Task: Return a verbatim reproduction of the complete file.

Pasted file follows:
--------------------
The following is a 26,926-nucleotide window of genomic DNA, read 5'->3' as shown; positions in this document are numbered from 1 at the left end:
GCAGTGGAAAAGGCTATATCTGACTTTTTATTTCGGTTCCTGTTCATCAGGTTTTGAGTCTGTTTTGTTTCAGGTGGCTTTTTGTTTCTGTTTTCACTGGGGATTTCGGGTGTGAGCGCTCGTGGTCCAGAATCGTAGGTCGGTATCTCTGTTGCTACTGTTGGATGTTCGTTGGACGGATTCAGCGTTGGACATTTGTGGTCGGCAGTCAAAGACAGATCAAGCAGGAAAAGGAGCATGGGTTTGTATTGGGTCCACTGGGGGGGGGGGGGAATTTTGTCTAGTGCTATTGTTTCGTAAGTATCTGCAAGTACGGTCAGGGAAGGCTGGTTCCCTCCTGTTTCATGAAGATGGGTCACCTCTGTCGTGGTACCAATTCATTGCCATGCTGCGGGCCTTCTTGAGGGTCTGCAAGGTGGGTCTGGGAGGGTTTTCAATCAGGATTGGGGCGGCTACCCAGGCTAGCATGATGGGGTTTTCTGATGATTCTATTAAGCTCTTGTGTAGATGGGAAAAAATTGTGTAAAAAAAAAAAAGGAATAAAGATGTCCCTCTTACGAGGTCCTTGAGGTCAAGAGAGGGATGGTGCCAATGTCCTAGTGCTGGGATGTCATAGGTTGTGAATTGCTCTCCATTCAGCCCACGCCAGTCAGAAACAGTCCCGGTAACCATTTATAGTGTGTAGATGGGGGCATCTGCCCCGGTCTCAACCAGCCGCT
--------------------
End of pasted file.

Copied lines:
The following is a 26,926-nucleotide window of genomic DNA, read 5'->3' as shown; positions in this document are numbered from 1 at the left end:
GCAGTGGAAAAGGCTATATCTGACTTTTTATTTCGGTTCCTGTTCATCAGGTTTTGAGTCTGTTTTGTTTCAGGTGGCTTTTTGTTTCTGTTTTCACTGGGGATTTCGGGTGTGAGCGCTCGTGGTCCAGAATCGTAGGTCGGTATCTCTGTTGCTACTGTTGGATGTTCGTTGGACGGATTCAGCGTTGGACATTTGTGGTCGGCAGTCAAAGACAGATCAAGCAGGAAAAGGAGCATGGGTTTGTATTGGGTCCACTGGGGGGGGGGGGGAATTTTGTCTAGTGCTATTGTTTCGTAAGTATCTGCAAGTACGGTCAGGGAAGGCTGGTTCCCTCCTGTTTCATGAAGATGGGTCACCTCTGTCGTGGTACCAATTCATTGCCATGCTGCGGGCCTTCTTGAGGGTCTGCAAGGTGGGTCTGGGAGGGTTTTCAATCAGGATTGGGGCGGCTACCCAGGCTAGCATGATGGGGTTTTCTGATGATTCTATTAAGCTCTTGTGTAGATGGGAAAAAATTGTGTAAAAAAAAAAAAGGAATAAAGATGTCCCTCTTACGAGGTCCTTGAGGTCAAGAGAGGGATGGTGCCAATGTCCTAGTGCTGGGATGTCATAGGTTGTGAATTGCTCTCCATTCAGCCCACGCCAGTCAGAAACAGTCCCGGTAACCATTTATAGTGTGTAGATGGGGGCATCTGCCCCGGTCTCAACCAGCCGCT